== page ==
1. The Quakers (characteristics)

        1. They “quaked” under deep religious emotion.

        2. They were offensive to religious and civil rule.

        3. They addressed everyone with simple “thee”s and “thou”s and didn’t swear oaths because Jesus had said “Swear not at all,” this last part creating a problem, since you had to swear a test oath to prove that you weren’t Roman Catholic.

        4. Though stubborn and unreasonable, they were simple, devoted, democratic people against war and violence.

      2. William Penn, a well-born Englishman, embraced the Quaker faith.

      3. In 1681, he managed to secure an immense grant of fertile land from the land.

        1. It was called Pennsylvania, in honor of Penn, who, being the modest person that he was, had insisted that it be called Sylvania.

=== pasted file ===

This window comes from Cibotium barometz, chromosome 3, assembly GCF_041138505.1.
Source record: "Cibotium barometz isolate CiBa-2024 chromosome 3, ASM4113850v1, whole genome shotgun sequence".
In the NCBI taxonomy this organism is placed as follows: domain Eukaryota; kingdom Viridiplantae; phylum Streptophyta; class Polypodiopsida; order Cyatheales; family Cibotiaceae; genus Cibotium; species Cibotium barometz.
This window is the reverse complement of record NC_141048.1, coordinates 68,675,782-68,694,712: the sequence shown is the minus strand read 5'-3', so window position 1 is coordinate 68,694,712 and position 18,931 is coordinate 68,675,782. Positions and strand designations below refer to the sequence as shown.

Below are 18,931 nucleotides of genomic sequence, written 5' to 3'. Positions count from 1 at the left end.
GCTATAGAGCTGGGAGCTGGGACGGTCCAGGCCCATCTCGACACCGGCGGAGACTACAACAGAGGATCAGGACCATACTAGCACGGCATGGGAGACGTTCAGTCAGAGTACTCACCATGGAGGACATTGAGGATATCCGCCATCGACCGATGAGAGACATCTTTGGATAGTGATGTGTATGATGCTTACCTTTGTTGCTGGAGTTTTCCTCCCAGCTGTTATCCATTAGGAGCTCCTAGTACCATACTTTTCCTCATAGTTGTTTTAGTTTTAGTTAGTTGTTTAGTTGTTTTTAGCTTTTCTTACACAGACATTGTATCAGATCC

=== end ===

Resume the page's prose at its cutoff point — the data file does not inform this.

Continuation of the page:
2. It was the best advertised of all the colonies.

  3. Quaker Pennsylvania and Its Neighbors

    1. Penn Settles

      1. Thousands of squatters already lived in Pennsylvania.

      2. Philadelphia was more carefully planned than most cities, with beautiful, wide streets.

      3. Penn bought land from the Indians, like Chief Tammany, later patron saint of New York’s political Tammany Hall.

      4. His treatment of the Indians was so gentle that Quakers could walk through Indian territory unarmed without fear of being hurt.

      5. However, as more and more non-Quakers came to Pennsylvania, they mistreated the Indians more and more.